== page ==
CIA Statement: Hardly “The Way of the World”
August 22, 2008
In his book, “The Way of the World,” author Ron Suskind makes some serious charges about the CIA and Iraq. As Agency officers current and former have made clear, those charges are false. More than that, they are not in keeping with the way CIA works. In fact, they are profoundly offensive to the men and women who serve here, as they should be to all Americans.
Suskind claims that, in September 2003, the White House ordered then-Director George Tenet to fabricate a letter describing a level of cooperation between Saddam Hussein and al-Qa’ida that simply did not exist. The White House has denied making that request, and Director Tenet has denied receiving it. The former Agency officers Suskind cites in his narrative have, for their part, publicly denied being asked to carry out such a mission.
Those denials are powerful in and of themselves. But they are also backed by a thorough, time-consuming records search within CIA and by interviews with other officers—senior and junior alike—who were directly involved in Iraq operations. To assert, as Suskind does, that the White House would request such a document, and that the Agency would accept such a task, says something about him and nothing about us. It did not happen. Moreover, as the public record shows, CIA had concluded—and conveyed to our customers—that the ties between Saddam Hussein and al-Qa’ida were not as close as some believed.
While recounting his tale, Suskind has accused the Agency of violating the National Security Act. That basic law specifically prohibits covert actions “intended to influence United States political processes, public opinion, policies, or media.” CIA knows and respects the legal framework within which our democracy conducts intelligence activities. To state what should be obvious, it is not the policy or practice of this Agency to violate American law.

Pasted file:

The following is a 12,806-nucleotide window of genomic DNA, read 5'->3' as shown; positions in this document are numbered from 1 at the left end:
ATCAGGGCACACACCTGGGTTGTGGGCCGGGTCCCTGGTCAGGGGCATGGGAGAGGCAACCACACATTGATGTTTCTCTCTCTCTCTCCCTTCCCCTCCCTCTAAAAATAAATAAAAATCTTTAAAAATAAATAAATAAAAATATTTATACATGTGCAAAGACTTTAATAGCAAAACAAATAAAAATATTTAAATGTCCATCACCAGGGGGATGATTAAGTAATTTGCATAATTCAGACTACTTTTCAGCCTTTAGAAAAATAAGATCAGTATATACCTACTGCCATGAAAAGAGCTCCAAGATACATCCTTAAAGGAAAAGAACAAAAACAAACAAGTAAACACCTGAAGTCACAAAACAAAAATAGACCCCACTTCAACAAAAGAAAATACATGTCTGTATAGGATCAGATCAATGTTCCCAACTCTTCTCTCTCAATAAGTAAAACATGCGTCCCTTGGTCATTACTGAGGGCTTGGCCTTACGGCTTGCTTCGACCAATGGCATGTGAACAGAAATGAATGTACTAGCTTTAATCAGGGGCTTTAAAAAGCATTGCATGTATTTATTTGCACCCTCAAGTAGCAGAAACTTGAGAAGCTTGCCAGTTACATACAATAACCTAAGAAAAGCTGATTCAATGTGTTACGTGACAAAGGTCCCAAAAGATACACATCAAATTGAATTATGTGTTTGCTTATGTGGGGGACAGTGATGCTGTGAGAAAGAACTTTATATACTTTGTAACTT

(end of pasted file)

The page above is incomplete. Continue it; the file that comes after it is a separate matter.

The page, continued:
If that were not enough, Suskind also alleges that the United States knew before the start of hostilities with Iraq that Saddam Hussein had no stockpiles of WMD. That, too, is both false and wrong. False because the Intelligence Community assessed that Saddam Hussein had such weapons. Wrong because it implies the Community chose to ignore information of which it was genuinely convinced. Nothing could be further from the truth. Nor did CIA pay or resettle Tahir Habbush, Saddam Hussein’s intelligence chief. That conclusion comes from a review of our files and checks with our officers. Indeed, our government considers Habbush to be a wanted man.
Two former senior British intelligence officers have also released statements taking issue with Suskind. They each describe his work as “misleading.” CIA has made its own inquiries overseas and no one—no individual and no intelligence service—has substantiated Suskind’s account of Habbush or the bogus letter. At this point, the origins of the forgery, like the whereabouts of Habbush himself, remain unclear. But this much is certain: Suskind is off the mark.
Intelligence is a difficult profession. We are typically called upon to uncover information that the enemies of our country are most eager to conceal. When we fall short in that tough mission, we acknowledge our errors and learn from them. We are accustomed to criticism. But Suskind goes well beyond rational critique. Frankly, those he maligns with his book deserve far better.
Former CIA Director George Tenet issued his own statement about the Suskind book on August 22. It can be found at Mr. Tenet's official Web site, www.georgetenet.us. [external link disclaimer]